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Degemination in Japanese Loanwords from Italian

  • Author(s): Morimoto, Maho
  • Advisor(s): Itô, Junko
  • Mester, Armin
  • et al.
Abstract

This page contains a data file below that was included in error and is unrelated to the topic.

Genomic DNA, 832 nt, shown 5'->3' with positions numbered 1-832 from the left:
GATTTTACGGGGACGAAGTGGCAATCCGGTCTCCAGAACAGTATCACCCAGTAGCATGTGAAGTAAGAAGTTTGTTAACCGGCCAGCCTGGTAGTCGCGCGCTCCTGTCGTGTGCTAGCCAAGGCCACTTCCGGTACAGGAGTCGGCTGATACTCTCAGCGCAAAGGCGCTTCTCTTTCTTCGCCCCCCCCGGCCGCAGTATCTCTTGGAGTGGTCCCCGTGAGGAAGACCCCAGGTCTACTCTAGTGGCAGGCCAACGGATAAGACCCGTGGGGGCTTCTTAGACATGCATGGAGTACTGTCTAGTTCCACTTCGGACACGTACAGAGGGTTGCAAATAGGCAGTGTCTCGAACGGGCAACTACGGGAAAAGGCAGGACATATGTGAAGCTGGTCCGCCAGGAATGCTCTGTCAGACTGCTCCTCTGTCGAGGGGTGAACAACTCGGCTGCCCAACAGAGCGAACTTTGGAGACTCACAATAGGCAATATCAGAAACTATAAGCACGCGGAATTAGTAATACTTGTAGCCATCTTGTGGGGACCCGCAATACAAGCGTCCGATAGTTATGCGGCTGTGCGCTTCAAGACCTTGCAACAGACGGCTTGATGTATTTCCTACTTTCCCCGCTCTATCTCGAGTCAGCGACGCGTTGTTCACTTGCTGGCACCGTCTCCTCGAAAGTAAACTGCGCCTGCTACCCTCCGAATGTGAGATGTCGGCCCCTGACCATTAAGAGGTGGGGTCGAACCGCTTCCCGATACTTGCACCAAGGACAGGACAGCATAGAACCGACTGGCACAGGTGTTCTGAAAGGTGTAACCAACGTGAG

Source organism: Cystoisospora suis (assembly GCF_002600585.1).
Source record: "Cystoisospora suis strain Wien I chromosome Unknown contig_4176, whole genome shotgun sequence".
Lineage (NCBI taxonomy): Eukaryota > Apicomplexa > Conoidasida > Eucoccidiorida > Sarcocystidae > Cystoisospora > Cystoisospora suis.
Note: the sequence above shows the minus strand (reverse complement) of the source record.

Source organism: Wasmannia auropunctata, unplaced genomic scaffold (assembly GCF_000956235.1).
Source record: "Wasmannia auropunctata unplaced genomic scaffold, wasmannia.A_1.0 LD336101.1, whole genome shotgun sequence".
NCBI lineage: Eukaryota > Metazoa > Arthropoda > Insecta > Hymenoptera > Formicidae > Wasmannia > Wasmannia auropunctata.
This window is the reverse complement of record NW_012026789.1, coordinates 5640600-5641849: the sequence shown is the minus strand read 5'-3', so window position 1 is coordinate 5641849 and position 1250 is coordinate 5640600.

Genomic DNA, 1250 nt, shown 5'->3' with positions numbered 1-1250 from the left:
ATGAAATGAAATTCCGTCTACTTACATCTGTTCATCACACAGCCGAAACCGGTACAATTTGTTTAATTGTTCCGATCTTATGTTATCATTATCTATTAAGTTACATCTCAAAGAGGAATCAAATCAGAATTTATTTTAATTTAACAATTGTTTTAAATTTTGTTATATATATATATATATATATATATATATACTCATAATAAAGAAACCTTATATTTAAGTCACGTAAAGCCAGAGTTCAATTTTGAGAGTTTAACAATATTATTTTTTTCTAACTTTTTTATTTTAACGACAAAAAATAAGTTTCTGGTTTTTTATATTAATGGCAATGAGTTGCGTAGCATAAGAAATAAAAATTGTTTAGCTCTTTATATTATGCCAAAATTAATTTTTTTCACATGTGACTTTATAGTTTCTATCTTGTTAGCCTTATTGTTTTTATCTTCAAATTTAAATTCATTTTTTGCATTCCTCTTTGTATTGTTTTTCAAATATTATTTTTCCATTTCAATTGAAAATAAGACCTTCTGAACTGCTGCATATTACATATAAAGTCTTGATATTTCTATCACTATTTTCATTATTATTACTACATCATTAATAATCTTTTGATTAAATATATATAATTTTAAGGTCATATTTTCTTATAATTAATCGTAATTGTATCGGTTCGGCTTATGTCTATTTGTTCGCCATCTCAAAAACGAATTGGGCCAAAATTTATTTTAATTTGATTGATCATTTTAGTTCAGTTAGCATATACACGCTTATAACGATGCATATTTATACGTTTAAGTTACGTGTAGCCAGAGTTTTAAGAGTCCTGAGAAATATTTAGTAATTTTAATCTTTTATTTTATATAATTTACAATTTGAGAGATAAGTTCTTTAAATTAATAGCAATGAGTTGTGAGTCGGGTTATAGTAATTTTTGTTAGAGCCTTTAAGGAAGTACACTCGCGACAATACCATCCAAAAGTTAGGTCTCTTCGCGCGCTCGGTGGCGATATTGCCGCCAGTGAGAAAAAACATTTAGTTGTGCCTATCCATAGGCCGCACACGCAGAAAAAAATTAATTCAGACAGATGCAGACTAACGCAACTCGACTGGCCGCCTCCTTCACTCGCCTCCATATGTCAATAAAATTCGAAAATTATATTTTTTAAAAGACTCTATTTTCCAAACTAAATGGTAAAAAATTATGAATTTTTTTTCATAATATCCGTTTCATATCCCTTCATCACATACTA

In Japanese native phonology, geminate consonants are contrastive (as in [kata] ‘shoulder’ vs. [katta] ‘win-PAST’), but geminates in loanwords can have differing sources and motivations (see Kubozono, Itô, Mester 2009, Kawagoe 2015, and references cited therein): we see gemination of singletons in loanwords from English, in which consonant length is not distinctive ([kæt] E ng ‘cat’ > [kjatto] Jp ), whereas we see geminate-preservation in loanwords from Italian ([espresso] It ‘espresso’ > [esupuresso] Jp), in which the length of most consonants is contrastive. In loanwords from Italian, however, not all geminates are preserved. This research addresses the cases of degemination, and captures the pattern as stress-based neutralization (Beckman 1998) of consonant length within the framework of Optimality Theory (Prince & Smolensky 1993). Through a database built from dictionaries and a nonce-adaptation survey conducted online, it confirms the preference towards geminates in penultimate position and the ban against geminates in other positions, especially for liquid geminates.

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